Their cause is below argument. They fully hould we oppose the first approaches aim not therefore at roatoning. Raillery oi fin! fo vigilant should we be againit so is the weapon they employ; and who is insidious an enemy !
there, that hath the steadincis to hear perOur own bad inclinations form another sons and things, whatever reverence he argument against bad company. We have may have had for them, the subject of to many pallions and appetites to govern; continual ridicule, without losing that revefo many bad propenfities of different kinds sence by degrees ? to watch, that, amidit such a variety of Having thus considered what principally eremies within, we ought at least to be on makes bad company dangerous, I fall juit our guard against those without. The breait add, that even were your morals in no even of a good man is represented in scrip- danger from such intercourse, your chatare, and experienced in fact, to be in a raciers would infallibly fuffer. The word kate of warfare. His vicious inclinations will always judge of you by your compaare continually drawing him one way; nions: and nobody will suppose, thai a wbile his virtue is making efforts another. youth of virtuous principles himself, can And if the scriptures represent this as the possibly form a connection with a procale even of a good man, whose passions, it fligate. may be imagined, are become in fome de In reply to the danger supposed to arife gre cool, and temperate, and who has from bad company, perhaps the youth may made fome progress in a virtuous course; say, he is so firm in his own opinions, lo that may we suppose to be the danger of steady in his principles, that he thinks him2 raw unexperienced youth, whose passions felf secure; and need not restrain himielf and appetites are violent and seducing, and from the most unreserved convertat.on. shole mind is in a ftill less confirmed itate? Alas! this security is the very brink of It is his part surely to keep out of the way the precipice: nor hath vice in her whole of temptation; and to give his bad incli- crain a more dangerous enemy to you, than sions as little room as possible to acquire presumption. Caution, ever awake to danLew Arengih.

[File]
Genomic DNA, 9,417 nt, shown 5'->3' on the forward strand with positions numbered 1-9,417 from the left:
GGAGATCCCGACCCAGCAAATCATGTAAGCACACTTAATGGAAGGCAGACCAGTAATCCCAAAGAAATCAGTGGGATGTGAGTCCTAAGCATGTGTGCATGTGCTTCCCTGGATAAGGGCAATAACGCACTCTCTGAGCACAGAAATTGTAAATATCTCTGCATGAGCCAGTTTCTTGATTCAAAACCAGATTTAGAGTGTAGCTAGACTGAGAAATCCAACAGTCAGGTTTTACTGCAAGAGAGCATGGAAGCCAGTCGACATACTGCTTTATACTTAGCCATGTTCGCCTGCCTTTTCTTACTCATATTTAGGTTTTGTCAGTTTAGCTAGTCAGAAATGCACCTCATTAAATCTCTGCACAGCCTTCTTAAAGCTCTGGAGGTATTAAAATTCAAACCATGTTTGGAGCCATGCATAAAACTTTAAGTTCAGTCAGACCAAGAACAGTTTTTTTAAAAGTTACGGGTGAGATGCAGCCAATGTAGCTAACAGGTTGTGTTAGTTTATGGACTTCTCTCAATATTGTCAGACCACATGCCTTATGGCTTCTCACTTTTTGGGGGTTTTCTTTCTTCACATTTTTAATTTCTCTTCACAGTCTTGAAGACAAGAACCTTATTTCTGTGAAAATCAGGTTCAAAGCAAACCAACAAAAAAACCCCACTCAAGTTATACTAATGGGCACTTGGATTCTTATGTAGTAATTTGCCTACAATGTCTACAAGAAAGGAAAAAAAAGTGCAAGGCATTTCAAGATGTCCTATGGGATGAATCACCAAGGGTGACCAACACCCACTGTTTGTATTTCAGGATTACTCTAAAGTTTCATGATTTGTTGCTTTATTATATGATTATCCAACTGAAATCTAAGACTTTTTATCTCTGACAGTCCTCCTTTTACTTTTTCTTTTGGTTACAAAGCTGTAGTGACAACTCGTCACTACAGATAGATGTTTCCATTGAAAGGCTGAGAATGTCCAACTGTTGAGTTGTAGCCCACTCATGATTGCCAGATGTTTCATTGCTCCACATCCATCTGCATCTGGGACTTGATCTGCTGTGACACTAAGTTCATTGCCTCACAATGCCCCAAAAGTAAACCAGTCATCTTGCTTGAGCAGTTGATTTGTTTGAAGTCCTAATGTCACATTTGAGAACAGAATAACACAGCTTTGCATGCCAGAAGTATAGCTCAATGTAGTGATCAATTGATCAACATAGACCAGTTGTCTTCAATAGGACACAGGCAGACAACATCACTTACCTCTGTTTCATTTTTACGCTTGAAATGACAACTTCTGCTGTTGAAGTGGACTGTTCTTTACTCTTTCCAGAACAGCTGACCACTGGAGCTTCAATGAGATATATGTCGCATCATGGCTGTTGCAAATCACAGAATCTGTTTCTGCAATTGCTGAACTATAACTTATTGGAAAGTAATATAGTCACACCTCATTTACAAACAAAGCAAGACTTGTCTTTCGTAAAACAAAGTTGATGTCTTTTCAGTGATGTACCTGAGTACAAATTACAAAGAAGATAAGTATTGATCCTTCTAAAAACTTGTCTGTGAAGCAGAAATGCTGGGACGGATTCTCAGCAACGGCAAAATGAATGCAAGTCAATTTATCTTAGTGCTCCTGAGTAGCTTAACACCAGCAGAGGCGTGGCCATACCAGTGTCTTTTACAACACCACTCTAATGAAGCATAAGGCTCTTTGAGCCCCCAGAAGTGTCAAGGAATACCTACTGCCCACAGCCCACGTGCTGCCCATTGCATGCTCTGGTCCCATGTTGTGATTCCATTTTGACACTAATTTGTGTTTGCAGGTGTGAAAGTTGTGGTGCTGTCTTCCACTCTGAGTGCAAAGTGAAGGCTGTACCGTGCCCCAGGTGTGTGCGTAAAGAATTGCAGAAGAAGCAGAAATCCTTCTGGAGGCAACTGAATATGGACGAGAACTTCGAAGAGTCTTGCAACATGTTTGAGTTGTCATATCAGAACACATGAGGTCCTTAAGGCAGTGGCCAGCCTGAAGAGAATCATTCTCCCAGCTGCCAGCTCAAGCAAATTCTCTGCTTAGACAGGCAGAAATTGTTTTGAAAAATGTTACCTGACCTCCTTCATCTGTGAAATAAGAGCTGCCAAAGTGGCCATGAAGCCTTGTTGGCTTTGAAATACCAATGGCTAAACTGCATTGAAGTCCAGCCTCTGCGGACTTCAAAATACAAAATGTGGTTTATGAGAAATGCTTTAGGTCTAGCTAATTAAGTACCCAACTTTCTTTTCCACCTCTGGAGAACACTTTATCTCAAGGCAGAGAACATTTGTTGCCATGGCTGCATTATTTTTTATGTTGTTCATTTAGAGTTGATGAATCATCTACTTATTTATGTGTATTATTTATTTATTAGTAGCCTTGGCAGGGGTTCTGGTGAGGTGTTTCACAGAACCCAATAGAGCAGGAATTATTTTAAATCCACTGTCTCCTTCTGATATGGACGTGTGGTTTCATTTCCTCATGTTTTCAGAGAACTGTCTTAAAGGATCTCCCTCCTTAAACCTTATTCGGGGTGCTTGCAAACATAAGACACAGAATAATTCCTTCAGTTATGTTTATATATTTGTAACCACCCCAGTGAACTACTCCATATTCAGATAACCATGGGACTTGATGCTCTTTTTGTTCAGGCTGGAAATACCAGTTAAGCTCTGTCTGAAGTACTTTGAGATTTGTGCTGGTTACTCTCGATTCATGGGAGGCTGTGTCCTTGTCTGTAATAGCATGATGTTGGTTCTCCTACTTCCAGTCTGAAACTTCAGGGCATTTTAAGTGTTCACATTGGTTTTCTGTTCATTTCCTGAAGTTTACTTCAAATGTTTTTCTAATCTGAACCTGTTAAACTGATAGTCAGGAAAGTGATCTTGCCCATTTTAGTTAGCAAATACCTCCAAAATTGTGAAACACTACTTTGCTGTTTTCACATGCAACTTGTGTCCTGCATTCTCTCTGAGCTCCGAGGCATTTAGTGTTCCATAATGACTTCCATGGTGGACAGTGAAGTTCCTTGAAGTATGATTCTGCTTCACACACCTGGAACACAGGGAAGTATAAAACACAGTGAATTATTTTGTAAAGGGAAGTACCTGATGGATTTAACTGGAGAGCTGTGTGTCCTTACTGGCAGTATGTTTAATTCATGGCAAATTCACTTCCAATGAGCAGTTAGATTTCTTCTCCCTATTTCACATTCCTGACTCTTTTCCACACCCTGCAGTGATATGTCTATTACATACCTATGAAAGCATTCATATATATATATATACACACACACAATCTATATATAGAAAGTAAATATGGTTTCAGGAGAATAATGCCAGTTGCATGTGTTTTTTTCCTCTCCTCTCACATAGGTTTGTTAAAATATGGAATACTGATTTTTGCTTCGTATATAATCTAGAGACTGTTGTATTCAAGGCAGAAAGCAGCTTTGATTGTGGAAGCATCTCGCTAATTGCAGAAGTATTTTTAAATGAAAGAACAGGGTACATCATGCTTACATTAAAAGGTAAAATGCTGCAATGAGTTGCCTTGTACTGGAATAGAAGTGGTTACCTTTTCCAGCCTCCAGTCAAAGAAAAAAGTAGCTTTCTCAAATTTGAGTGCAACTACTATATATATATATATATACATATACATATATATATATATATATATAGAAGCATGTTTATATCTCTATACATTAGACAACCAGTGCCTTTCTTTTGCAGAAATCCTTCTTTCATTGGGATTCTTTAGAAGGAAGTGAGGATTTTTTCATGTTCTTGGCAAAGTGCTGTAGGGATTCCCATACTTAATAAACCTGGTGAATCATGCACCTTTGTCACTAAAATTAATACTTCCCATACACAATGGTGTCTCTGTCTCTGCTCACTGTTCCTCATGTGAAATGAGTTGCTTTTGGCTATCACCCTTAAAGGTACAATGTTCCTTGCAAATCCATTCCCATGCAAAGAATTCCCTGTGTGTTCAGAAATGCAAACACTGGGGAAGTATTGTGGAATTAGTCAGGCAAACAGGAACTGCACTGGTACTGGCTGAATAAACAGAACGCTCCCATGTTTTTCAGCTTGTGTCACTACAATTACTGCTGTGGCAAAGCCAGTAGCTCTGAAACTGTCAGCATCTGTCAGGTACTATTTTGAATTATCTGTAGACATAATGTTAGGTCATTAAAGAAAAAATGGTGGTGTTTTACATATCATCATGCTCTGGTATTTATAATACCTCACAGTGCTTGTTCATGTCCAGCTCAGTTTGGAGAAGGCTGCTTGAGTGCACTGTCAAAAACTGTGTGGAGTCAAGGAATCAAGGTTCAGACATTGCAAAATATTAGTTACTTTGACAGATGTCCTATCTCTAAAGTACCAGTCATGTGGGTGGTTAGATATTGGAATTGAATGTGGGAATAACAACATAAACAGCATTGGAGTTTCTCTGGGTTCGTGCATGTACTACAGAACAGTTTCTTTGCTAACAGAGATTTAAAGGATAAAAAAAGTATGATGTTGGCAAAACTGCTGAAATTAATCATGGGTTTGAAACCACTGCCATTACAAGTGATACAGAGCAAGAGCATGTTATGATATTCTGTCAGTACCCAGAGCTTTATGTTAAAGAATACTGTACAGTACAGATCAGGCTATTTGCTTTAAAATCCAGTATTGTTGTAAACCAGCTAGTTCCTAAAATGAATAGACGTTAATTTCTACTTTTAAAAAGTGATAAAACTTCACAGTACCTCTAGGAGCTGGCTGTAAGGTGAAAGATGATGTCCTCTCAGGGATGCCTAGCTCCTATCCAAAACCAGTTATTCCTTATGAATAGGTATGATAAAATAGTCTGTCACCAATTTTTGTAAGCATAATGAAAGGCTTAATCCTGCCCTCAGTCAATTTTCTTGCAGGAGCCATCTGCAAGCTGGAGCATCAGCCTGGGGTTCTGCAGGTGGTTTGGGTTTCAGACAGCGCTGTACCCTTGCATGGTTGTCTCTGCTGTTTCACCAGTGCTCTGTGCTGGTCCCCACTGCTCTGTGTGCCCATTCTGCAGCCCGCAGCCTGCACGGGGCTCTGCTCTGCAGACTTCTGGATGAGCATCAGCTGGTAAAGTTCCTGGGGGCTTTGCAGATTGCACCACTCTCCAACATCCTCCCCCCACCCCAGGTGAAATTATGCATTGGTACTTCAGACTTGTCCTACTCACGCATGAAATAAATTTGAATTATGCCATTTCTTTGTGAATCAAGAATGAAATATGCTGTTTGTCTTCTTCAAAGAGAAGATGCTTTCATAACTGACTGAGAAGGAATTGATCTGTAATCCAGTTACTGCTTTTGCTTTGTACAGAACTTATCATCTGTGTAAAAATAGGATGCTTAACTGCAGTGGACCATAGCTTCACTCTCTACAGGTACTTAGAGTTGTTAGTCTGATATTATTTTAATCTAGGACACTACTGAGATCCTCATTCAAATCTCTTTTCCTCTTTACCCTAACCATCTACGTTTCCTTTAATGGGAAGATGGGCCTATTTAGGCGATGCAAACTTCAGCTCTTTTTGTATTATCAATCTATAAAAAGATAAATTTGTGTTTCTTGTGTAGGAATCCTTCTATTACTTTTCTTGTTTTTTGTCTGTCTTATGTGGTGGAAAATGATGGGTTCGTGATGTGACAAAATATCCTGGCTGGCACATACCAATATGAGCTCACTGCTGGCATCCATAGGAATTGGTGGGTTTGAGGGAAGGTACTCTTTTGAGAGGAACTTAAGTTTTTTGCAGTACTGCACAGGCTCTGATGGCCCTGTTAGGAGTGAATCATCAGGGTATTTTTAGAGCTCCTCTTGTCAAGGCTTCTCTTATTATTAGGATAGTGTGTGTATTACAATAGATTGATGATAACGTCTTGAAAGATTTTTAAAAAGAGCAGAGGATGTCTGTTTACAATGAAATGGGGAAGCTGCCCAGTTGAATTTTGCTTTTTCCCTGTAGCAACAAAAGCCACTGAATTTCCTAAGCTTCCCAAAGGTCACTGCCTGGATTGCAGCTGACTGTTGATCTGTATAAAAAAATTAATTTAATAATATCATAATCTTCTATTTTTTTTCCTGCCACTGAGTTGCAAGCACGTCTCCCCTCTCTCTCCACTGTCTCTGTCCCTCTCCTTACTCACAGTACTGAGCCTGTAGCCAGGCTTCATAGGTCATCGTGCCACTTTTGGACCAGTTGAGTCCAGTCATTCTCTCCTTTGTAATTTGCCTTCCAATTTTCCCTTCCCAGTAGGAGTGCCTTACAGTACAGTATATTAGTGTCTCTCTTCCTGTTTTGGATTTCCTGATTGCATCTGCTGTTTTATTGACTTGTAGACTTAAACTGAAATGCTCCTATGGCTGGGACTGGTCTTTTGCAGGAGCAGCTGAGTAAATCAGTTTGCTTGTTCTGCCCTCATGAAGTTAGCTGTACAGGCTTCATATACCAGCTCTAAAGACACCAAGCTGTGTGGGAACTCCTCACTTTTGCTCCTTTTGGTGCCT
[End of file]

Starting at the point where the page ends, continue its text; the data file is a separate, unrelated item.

Gilpin. ger, is a guard againit it. But fecurity
lays every guard alleep. " Let him who Ś 110. Ridicule one of the chief arts of cor thinketh he standeth,
;; faith the apoitle, yutinbod company injures our charac “ take heed, leit he fall.” Even an arosters, as well as manners--aprejumption the tle himself did fall, by thinking that he forerunner of ruin — be advantages of good stood tecure. “ Though I thouid die with